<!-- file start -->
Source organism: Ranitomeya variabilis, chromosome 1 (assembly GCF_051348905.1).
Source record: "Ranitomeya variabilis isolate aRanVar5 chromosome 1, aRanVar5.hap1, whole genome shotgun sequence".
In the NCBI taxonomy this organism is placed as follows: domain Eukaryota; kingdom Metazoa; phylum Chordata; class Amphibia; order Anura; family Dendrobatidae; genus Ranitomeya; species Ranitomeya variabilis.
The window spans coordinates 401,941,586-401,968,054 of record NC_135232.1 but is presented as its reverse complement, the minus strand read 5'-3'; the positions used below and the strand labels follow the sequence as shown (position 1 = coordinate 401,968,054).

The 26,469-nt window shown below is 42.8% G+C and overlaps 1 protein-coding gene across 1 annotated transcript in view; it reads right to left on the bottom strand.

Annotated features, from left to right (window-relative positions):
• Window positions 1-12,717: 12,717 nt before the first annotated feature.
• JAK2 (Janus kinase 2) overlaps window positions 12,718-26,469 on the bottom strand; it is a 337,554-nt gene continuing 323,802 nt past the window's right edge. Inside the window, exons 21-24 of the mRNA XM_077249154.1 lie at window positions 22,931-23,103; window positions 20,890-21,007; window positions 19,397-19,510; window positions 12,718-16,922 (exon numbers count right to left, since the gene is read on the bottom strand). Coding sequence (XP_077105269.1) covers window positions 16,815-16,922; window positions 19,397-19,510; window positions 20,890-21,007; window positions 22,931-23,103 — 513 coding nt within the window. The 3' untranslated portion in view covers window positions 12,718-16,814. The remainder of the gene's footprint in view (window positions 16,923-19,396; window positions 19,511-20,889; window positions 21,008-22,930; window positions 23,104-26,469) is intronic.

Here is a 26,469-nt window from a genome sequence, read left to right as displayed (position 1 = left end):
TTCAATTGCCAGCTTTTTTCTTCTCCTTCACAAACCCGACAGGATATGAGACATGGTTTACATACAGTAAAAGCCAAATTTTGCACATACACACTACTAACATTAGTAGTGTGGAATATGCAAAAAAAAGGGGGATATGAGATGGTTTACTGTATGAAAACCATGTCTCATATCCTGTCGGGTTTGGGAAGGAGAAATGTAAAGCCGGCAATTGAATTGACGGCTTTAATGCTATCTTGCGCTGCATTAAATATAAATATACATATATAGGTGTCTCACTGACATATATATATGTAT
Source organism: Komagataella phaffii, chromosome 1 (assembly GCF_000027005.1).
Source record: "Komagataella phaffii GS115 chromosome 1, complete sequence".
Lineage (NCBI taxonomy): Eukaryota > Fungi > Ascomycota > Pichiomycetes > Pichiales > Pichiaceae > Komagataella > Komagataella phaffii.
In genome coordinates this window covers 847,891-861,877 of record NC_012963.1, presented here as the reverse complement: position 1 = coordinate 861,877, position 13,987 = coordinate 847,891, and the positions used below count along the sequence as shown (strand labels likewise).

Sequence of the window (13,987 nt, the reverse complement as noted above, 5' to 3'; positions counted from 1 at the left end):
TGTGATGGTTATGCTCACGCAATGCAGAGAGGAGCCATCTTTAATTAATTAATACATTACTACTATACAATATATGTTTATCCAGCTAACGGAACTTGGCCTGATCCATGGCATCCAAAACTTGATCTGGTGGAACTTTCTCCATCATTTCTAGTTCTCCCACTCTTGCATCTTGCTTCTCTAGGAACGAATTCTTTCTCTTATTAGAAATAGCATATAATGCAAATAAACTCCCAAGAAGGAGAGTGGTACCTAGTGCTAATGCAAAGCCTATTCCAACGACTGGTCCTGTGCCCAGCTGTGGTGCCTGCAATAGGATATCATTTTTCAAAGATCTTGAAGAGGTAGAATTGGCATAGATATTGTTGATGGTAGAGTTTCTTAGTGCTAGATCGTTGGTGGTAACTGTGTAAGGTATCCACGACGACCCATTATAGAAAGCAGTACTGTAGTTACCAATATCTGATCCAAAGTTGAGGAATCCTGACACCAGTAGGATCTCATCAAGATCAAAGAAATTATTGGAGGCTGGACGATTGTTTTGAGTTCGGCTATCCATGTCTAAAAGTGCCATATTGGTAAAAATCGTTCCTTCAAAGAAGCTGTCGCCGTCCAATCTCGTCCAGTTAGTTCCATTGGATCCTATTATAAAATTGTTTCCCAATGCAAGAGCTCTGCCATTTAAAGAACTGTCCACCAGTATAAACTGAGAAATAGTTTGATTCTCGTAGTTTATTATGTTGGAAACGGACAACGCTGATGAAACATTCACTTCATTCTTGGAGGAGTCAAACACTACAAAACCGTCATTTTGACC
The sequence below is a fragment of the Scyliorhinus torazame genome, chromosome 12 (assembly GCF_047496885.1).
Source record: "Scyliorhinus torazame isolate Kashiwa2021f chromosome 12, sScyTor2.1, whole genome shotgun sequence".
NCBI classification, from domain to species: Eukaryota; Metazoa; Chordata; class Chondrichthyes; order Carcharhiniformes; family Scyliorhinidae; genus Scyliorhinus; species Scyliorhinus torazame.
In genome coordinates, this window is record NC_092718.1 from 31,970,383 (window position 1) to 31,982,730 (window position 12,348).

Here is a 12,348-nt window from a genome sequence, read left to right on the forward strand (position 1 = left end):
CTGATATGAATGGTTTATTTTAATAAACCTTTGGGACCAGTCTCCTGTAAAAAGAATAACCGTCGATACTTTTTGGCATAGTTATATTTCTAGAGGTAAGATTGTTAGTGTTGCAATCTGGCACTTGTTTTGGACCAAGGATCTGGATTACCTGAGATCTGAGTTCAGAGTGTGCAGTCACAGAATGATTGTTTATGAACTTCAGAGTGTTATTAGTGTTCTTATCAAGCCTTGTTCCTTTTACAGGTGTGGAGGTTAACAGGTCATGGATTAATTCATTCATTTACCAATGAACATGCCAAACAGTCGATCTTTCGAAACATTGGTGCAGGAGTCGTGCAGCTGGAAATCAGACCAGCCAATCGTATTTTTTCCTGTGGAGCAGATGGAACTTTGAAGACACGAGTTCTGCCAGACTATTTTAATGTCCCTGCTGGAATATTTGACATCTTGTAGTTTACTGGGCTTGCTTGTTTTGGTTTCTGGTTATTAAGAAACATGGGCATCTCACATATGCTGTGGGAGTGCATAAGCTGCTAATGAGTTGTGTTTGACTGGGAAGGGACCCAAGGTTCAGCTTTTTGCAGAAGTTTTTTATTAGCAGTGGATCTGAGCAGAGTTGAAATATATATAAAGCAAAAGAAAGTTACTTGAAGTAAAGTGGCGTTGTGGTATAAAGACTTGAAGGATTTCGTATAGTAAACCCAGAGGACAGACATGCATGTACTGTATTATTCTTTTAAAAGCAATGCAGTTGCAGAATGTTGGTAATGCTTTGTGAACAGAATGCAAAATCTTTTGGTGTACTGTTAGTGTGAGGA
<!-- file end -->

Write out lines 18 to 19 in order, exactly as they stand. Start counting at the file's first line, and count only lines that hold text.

Source record: "Scyliorhinus torazame isolate Kashiwa2021f chromosome 12, sScyTor2.1, whole genome shotgun sequence".
NCBI classification, from domain to species: Eukaryota; Metazoa; Chordata; class Chondrichthyes; order Carcharhiniformes; family Scyliorhinidae; genus Scyliorhinus; species Scyliorhinus torazame.